Global Policy Forum

UN Council Adopts Critical Resolution on Iraq


By Reuters

New York Times
December 17, 1999

United Nations-- The Security Council, ending months of contentious negotiations, adopted on Friday a resolution that could send U.N. weapons inspectors back to Iraq and ease Gulf War sanctions if it cooperates with a new U.N. disarmament agency. The vote was 11-0 vote, with abstentions by permanent council members China, France and Russia, along with Malaysia, thereby sending a message to Iraq of division in the council. The resolution was sponsored by Britain, which holds this month's council presidency and led many of the negotiations on the measure.

Baghdad, which has long claimed it no longer has any weapons of mass destruction, has already stated its rejection of the resolution, presenting the council with a looming new problem.

The main issue of contention, that brought the abstentions, was what Russia, China and France called the lack of clarity in spelling out exactly which disarmament measure Iraq had to meet before a suspension of the sanctions, imposed after Baghdad invaded Kuwait in August 1990. ``To put to vote a draft resolution under such circumstances wherein no consensus is reached after prolonged consultations will not possibly solve the age-old Iraq issue,'' China's ambassador Qin Huasun said.

But U.S. representative Peter Burleigh, said the adoption ''marks a profoundly important moment for the Security Council.'' He said the resolution ``is clear. It is reasonable. It can be implemented.'' U.N. teams hunting down President Saddam Hussein's chemical, biological and nuclear weapons, and the ballistic missiles to deliver them, have been barred from returning to Iraq since being withdrawn almost exactly a year ago.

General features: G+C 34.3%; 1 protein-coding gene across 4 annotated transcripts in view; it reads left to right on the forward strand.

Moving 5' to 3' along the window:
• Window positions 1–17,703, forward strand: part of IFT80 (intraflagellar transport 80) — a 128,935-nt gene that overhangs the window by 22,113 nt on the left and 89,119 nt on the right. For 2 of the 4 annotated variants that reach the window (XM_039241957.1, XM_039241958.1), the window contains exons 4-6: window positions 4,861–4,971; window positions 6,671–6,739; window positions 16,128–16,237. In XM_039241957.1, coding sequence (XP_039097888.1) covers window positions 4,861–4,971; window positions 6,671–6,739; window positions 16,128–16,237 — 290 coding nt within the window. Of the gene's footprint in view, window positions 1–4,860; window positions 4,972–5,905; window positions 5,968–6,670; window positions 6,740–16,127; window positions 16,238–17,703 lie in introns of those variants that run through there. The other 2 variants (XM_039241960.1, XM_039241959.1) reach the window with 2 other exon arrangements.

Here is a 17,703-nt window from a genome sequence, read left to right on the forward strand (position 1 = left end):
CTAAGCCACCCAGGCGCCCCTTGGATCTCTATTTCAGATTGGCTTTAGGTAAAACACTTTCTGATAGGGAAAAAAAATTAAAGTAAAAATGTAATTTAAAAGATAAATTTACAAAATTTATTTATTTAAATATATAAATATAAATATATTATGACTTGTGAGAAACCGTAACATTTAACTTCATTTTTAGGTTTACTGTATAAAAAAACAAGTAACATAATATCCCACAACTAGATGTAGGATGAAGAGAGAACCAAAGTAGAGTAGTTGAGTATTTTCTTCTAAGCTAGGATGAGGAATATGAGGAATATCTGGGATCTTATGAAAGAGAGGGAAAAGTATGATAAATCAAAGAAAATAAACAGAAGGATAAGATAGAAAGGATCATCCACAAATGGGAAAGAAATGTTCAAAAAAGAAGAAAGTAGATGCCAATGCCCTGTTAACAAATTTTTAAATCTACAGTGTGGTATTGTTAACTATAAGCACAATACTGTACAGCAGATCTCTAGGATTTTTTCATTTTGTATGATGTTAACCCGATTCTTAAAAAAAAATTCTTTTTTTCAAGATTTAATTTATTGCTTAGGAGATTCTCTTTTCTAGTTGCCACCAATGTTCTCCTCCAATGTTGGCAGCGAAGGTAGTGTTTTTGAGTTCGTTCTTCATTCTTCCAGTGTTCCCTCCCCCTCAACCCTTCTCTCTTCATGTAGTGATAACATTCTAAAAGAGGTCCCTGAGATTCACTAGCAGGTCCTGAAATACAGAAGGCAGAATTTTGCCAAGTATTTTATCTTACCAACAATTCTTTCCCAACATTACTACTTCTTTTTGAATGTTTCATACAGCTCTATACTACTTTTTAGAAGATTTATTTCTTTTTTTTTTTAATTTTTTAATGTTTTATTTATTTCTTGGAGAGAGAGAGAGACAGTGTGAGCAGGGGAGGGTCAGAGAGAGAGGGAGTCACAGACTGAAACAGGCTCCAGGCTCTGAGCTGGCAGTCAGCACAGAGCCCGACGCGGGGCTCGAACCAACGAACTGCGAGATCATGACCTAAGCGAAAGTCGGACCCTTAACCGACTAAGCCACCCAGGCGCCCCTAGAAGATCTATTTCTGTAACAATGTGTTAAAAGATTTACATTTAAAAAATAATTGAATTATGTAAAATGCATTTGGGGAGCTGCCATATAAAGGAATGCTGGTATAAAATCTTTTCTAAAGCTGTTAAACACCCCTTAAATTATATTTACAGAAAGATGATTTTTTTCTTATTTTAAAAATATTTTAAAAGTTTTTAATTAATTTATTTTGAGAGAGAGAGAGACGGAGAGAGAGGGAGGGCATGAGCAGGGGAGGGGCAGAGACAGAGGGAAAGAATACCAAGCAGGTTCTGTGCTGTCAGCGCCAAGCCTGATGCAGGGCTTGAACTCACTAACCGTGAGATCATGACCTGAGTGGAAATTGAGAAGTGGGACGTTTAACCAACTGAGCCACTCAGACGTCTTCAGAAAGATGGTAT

They left shortly before the United States and Britain launched four days of air and missile attacks in retaliation for Iraq's failure to cooperate with U.N. weapons experts. The long and detailed council resolution sets up a new arms inspection agency, called the U.N. Monitoring, Verification and Inspection Commission, or UNMOVIC, to replace the old U.N. Special Commission (UNSCOM) that has been in limbo for most of the past year.

Secretary-General Kofi Annan must appoint an executive chairman of UNMOVIC within 30 days.

An immediate benefit for Iraq is the complete lifting of the cap on how much oil it is allowed to sell under the 3-year-old U.N. ``oil for food program,'' currently set at $5.26 billion worth of oil every six months. This enables Iraq to buy food, medicine and other necessities to help offset the effects of stringent economic sanctions in force since its August 1990 invasion of Kuwait. But Iraq's oil revenues will still be paid into a U.N. escrow account, from which suppliers will be paid and about one-third skimmed off to pay Gulf War reparations and meet other expenses.

Parts and equipment to upgrade Iraq's oil industry will also be expedited on the basis of lists drawn up by a group of experts. A panel is to survey Iraq's oil industry and recommend long-term improvements that the Security Council would consider above the current limit of $300 million every six months. The resolution also calls for the immediate streamlining of procedures for Iraqi imports of foodstuffs, pharmaceuticals, medical supplies, agricultural equipment and educational items.

An easing of sanctions will depend on Iraqi cooperation with UNMOVIC, once it has been established and begins functioning. The resolution provides that if Baghdad cooperates for a test period of 120 days, it will earn a suspension of sanctions, renewable every 120 days.

More Information on Sanctions on Iraq


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